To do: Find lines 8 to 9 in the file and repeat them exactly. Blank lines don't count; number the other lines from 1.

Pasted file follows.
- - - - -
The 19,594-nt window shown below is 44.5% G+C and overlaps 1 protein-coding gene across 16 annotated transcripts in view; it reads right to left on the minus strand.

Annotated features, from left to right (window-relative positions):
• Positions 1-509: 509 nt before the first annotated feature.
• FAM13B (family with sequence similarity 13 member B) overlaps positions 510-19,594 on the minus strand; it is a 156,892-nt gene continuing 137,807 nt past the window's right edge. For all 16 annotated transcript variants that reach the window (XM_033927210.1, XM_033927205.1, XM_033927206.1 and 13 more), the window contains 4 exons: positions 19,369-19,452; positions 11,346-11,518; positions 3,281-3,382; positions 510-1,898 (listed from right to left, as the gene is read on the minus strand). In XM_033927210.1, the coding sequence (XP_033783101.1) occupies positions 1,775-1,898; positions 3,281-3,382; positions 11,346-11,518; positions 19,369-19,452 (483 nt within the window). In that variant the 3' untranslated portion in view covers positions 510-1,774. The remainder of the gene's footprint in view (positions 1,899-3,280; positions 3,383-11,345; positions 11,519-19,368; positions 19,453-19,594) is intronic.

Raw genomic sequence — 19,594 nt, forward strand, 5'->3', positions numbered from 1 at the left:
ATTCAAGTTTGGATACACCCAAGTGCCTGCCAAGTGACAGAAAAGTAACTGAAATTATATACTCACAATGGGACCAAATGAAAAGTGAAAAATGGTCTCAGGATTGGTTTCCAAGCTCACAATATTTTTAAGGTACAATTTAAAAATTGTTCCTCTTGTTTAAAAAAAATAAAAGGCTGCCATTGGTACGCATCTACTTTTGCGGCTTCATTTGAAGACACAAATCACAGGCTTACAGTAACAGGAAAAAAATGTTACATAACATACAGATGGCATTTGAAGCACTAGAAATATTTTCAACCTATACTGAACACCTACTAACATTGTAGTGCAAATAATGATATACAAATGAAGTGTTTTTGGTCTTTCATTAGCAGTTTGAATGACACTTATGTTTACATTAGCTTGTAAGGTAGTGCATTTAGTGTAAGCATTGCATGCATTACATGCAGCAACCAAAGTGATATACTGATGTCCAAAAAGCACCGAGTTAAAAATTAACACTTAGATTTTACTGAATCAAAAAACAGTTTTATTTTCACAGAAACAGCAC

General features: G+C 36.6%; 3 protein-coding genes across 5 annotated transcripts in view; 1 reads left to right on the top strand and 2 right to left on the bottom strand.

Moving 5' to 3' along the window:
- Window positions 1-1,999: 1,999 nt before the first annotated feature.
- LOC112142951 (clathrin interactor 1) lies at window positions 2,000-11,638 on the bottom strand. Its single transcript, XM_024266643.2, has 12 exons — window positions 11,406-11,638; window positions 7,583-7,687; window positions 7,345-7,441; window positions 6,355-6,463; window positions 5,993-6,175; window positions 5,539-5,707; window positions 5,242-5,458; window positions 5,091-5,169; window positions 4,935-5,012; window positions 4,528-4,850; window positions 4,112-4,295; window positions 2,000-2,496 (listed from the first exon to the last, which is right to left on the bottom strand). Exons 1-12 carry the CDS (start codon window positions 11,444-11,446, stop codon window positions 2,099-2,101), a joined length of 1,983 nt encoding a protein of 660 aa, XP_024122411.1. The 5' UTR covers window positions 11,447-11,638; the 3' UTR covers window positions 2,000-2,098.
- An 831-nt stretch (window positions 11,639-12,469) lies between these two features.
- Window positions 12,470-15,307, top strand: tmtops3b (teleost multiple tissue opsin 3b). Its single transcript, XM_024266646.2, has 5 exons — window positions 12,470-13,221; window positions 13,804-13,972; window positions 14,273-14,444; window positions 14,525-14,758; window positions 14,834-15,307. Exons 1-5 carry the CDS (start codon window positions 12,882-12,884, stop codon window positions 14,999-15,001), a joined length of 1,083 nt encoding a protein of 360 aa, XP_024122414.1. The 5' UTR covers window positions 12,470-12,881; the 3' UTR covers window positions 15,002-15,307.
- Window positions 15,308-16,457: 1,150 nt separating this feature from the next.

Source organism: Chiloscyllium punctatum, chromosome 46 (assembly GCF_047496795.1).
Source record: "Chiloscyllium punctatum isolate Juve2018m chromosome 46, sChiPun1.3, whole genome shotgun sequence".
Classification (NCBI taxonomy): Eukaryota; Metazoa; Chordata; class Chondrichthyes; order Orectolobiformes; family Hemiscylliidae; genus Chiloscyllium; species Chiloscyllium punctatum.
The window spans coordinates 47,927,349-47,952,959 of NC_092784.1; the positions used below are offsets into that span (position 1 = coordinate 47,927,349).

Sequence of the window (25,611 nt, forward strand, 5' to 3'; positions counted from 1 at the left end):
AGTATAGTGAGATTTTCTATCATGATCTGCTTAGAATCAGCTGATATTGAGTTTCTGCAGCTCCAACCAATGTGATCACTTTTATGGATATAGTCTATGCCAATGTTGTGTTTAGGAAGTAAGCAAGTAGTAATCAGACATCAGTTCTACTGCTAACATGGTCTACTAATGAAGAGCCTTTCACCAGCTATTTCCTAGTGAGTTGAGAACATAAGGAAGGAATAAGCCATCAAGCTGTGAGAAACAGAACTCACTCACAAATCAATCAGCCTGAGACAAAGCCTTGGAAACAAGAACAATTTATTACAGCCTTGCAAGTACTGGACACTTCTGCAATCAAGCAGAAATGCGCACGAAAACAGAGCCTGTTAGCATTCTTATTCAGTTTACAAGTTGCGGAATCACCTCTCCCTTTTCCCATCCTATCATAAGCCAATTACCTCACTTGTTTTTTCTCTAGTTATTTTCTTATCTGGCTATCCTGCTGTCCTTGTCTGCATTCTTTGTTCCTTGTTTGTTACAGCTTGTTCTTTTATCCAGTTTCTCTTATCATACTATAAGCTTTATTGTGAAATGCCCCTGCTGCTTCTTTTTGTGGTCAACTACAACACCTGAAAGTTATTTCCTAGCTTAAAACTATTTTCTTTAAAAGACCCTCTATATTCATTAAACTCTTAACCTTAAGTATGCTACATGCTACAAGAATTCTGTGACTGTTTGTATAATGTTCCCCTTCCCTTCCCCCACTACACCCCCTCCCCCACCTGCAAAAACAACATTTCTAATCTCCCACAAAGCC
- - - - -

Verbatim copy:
Moving 5' to 3' along the window:
- Window positions 1-1,999: 1,999 nt before the first annotated feature.